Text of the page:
More an avant-garde exercise on a theme than anything particularly ground-breaking, certainly, but enjoyable performances and affecting writing help to bring everything together into a consistently interesting, reflective evening of theatre.
“We all of us write our own history to some extent.” So says writer/director/actor Clive Moffatt. In his case, he’s has done this very literally; Nostalgia, the revue he brings to the White Bear Theatre next week, is based on his own life story. Discover more in the interview below, then book your tickets.
What’s going on in the rehearsal room for Nostalgia, a new revue coming to the White Bear Theatre later this month? There’s only one way to find out – take a look at our gallery… then book your tickets!
“The encounter between the powerful and the powerless, and being faced with having to do all sorts of things in order to survive – this is universal.” Playwright James Martin Charlton tells us about his new historical play telling a recognisably modern story, Reformation. Read the interview then book your tickets!
Blending fact and fantasy, Nostalgia, the latest creation from Nomadic Theatre, tells a compelling and entertaining story at the White Bear Theatre later this month. Book your tickets now!
To see Andy Bell as Torsten in Queereteria TV, relatively up close, in the flesh, was for me a piece of pop history, big deal again, nostalgia.
The inter-continental spectacle of Circus 1903 is a nostalgic dream of popular imagination, merging half-remembered histories with modern-day acts more usually seen inside a Big Top or dedicated circus building than in the theatres receiving this tour.
Powerful revival of Jim Cartwright’s 1986 modern classic comes alive in all its noisy, vulgar and transcendent glory.
The story starts in 2009 with Paul, a fortysomething professional who works in computing, returning to his home town, Skelmersdale, a 1960s overspill from Liverpool. Now living in Dublin, he’s come to see his mother, Hazel, who migrated to Britain from Ireland because she was an unmarried mother.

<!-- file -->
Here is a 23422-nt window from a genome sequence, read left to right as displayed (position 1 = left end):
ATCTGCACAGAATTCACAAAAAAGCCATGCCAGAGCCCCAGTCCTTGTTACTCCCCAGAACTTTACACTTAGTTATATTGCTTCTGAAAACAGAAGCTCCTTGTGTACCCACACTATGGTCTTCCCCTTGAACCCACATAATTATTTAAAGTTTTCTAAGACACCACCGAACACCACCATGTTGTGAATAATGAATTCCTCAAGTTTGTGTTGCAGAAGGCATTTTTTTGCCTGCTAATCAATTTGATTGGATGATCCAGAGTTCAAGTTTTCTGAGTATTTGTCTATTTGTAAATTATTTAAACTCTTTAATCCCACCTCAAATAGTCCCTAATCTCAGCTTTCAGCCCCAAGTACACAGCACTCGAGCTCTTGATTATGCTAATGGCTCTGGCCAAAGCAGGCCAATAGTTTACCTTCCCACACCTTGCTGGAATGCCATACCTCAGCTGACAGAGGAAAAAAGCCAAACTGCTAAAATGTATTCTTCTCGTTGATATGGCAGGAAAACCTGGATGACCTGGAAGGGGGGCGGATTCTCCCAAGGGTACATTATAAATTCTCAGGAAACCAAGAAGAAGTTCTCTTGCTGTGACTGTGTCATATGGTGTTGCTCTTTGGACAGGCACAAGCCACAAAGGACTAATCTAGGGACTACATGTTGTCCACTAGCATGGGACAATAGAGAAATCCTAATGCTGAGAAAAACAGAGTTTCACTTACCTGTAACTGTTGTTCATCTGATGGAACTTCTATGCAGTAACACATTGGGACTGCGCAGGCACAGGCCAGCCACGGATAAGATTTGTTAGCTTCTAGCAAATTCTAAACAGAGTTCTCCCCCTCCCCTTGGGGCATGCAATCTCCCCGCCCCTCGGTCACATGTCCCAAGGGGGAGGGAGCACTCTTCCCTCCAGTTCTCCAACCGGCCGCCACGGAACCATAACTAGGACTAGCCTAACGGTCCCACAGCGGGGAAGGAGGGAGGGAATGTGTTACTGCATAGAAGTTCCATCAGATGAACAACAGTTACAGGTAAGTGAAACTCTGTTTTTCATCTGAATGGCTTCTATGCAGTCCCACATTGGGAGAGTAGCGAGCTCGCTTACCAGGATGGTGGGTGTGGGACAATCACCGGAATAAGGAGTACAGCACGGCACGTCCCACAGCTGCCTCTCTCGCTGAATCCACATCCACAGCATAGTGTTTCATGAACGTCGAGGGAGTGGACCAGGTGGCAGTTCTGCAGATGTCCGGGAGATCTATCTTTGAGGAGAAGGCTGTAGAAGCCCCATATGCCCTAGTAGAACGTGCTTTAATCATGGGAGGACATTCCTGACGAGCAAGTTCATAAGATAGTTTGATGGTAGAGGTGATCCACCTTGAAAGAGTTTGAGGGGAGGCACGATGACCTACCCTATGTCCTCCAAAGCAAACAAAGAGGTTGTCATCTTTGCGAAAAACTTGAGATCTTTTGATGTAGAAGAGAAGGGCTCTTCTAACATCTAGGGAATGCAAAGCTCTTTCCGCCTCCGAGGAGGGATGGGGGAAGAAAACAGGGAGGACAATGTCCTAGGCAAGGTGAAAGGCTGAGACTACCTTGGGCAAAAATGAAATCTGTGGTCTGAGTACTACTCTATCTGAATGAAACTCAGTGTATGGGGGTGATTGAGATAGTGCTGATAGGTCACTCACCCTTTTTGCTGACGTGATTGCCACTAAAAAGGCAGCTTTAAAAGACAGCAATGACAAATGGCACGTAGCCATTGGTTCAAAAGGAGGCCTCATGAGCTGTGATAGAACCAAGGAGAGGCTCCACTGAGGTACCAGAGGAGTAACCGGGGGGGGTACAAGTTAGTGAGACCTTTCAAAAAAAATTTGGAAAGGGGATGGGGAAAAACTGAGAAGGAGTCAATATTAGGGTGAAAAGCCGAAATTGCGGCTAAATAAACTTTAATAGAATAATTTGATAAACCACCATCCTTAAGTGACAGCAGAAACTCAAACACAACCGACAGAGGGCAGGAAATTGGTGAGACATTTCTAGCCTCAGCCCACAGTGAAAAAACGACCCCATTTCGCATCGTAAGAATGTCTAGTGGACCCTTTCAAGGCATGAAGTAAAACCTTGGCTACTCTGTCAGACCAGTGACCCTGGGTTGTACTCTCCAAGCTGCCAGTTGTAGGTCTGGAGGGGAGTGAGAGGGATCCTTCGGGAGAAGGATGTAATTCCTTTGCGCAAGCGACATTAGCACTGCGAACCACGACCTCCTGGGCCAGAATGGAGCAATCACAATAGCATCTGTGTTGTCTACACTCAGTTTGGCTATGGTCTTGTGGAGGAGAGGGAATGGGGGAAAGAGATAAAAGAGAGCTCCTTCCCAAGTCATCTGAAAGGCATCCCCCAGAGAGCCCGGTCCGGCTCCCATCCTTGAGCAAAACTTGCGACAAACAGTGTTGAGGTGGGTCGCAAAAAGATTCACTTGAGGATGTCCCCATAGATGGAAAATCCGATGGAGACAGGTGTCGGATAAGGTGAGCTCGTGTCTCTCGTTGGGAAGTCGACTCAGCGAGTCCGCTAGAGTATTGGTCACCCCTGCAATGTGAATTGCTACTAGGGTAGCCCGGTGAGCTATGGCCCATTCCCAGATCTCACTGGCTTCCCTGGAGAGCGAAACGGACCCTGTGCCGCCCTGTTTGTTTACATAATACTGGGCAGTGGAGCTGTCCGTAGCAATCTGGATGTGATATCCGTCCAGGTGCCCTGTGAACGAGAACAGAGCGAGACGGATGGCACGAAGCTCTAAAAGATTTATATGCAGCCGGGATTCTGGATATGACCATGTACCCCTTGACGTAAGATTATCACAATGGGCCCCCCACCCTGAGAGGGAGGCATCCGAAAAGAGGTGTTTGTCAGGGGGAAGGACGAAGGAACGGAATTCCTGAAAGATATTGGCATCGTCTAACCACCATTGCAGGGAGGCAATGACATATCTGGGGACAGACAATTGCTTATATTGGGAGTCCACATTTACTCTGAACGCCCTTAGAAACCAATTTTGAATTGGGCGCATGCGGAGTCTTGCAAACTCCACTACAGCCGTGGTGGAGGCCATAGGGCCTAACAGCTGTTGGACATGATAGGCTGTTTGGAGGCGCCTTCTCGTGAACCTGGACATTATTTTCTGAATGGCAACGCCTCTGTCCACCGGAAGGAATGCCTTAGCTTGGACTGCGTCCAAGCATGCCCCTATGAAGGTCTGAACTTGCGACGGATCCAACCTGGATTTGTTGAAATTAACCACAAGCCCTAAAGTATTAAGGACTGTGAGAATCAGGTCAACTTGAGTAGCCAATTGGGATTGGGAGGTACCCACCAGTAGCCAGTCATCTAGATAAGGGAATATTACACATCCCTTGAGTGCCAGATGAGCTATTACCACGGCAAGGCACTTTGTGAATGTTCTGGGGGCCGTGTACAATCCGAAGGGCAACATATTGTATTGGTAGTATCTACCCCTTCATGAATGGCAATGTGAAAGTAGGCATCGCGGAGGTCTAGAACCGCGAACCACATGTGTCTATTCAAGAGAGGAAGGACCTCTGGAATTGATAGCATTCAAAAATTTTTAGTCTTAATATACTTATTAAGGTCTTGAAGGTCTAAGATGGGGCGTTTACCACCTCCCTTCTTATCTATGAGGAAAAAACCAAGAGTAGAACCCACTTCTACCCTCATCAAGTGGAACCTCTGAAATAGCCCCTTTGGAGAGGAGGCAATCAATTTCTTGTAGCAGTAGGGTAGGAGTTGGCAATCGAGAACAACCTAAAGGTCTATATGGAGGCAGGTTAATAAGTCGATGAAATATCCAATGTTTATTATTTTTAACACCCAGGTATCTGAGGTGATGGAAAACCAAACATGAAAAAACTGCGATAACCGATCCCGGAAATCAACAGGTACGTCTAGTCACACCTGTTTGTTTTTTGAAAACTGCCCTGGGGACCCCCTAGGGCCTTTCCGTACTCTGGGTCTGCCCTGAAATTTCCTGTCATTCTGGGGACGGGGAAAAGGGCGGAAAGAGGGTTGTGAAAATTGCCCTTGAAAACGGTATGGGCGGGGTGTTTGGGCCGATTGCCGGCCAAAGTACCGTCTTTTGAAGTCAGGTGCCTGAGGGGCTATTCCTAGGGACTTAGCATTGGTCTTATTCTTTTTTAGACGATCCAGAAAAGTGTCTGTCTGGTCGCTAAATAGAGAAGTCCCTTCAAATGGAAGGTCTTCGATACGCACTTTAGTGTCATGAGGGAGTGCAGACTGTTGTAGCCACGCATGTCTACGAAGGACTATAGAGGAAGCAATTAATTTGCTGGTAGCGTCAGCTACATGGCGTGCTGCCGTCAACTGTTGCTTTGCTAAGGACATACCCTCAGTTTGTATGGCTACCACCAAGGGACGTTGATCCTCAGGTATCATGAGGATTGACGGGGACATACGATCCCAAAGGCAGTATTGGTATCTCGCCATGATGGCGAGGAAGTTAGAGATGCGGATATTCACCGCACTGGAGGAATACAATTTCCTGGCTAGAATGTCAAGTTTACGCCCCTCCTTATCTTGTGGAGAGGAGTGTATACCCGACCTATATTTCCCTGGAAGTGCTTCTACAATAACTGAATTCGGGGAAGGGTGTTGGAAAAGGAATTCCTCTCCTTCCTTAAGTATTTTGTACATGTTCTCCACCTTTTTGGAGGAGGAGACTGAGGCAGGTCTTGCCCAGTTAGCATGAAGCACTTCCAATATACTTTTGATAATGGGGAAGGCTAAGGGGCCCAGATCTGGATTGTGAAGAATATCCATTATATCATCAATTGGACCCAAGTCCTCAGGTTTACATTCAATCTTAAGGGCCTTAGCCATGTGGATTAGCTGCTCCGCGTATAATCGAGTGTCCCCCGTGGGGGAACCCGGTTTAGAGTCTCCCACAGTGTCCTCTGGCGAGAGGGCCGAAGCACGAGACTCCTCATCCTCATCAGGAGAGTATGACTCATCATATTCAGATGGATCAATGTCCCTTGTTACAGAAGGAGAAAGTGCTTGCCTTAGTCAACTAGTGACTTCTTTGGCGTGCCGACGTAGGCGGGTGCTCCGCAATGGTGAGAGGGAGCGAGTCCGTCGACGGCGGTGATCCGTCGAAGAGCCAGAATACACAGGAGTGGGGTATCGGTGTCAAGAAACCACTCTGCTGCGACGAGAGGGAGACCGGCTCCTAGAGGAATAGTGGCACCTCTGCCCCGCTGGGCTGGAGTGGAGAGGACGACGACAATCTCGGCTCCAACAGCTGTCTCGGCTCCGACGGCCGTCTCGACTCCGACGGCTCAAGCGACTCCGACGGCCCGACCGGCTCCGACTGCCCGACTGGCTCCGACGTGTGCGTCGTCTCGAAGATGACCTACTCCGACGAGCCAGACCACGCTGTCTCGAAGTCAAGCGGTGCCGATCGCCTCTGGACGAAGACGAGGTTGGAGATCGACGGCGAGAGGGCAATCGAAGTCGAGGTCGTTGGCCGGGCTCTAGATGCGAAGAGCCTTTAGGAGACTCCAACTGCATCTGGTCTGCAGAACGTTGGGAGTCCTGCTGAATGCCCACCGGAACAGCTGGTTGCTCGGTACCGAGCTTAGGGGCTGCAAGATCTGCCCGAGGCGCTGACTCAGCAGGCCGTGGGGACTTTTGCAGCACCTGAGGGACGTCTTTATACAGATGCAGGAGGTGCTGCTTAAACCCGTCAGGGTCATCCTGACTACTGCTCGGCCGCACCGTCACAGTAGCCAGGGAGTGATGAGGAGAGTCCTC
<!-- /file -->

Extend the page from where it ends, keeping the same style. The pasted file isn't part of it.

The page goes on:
New play about two friends who grow up together is well structured, if a bit slender.
Why is comedy, in the words of the cliché, such a serious business? One reason is that what we laugh at says a lot about who we are as a nation; another is that the simple “joy of laughter” drowns out the anxieties of life’s little, and not so little, agonies.
Can you remember rationing? Fondly? Do you perhaps have in your attic a lavender-scented aunt who likes to bang on about how good life was before the internet/microwave pizza/non-stick pans? Are you addicted to that BBC ‘dramumentary’ where a suburban family eats Christmas dinner of ox heart and potato peel pudding? Or a hipster vintage surrealist who frequents cocktail bars in disused air raid shelters in Soho or cafés themed like the station buffet in Brief Encounter. For you this show is perfect so get on that Bakelite phone and book The Fitzrovia Radio Hour Christmas Special.
The atmosphere of ‘Platform Nine and Three Quarters’ may be recreated at King’s Cross tomorrow (Saturday 28 November) with the rare arrival of a vintage steam train. The Sir Nigel Gresley was a ‘streamliner’ class locomotive built in Yorkshire in 1937 for the London-Newcastle-Edinburgh service, heralding a departure from the British Railways’ standard boiler-on-wheels look […]
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